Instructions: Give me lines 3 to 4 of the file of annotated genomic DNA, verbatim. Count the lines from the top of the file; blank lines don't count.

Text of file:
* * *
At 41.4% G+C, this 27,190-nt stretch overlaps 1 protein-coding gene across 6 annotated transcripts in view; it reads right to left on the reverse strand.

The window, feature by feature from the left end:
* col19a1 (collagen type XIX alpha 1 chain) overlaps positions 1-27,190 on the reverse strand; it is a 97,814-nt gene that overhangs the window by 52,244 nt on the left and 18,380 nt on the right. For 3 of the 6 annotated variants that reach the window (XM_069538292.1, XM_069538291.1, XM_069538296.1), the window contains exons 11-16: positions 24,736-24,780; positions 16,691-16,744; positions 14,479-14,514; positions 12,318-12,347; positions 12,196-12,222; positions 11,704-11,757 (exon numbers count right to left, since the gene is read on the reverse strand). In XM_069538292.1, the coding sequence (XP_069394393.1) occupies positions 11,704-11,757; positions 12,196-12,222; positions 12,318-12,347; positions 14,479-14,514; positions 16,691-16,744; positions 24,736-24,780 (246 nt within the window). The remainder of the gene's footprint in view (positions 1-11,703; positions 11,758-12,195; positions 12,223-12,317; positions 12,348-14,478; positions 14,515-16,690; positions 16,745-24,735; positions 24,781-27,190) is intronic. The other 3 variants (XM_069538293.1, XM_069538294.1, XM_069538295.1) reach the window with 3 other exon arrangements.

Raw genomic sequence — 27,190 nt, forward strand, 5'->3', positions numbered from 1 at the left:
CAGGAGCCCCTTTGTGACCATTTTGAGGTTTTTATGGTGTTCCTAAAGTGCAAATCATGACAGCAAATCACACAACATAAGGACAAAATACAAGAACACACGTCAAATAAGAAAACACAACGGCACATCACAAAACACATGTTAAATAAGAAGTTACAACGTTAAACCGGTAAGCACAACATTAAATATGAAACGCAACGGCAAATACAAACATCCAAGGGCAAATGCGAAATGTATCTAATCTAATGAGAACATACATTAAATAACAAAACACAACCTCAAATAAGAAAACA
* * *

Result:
* col19a1 (collagen type XIX alpha 1 chain) overlaps positions 1-27,190 on the reverse strand; it is a 97,814-nt gene that overhangs the window by 52,244 nt on the left and 18,380 nt on the right. For 3 of the 6 annotated variants that reach the window (XM_069538292.1, XM_069538291.1, XM_069538296.1), the window contains exons 11-16: positions 24,736-24,780; positions 16,691-16,744; positions 14,479-14,514; positions 12,318-12,347; positions 12,196-12,222; positions 11,704-11,757 (exon numbers count right to left, since the gene is read on the reverse strand). In XM_069538292.1, the coding sequence (XP_069394393.1) occupies positions 11,704-11,757; positions 12,196-12,222; positions 12,318-12,347; positions 14,479-14,514; positions 16,691-16,744; positions 24,736-24,780 (246 nt within the window). The remainder of the gene's footprint in view (positions 1-11,703; positions 11,758-12,195; positions 12,223-12,317; positions 12,348-14,478; positions 14,515-16,690; positions 16,745-24,735; positions 24,781-27,190) is intronic. The other 3 variants (XM_069538293.1, XM_069538294.1, XM_069538295.1) reach the window with 3 other exon arrangements.

Raw genomic sequence — 27,190 nt, forward strand, 5'->3', positions numbered from 1 at the left: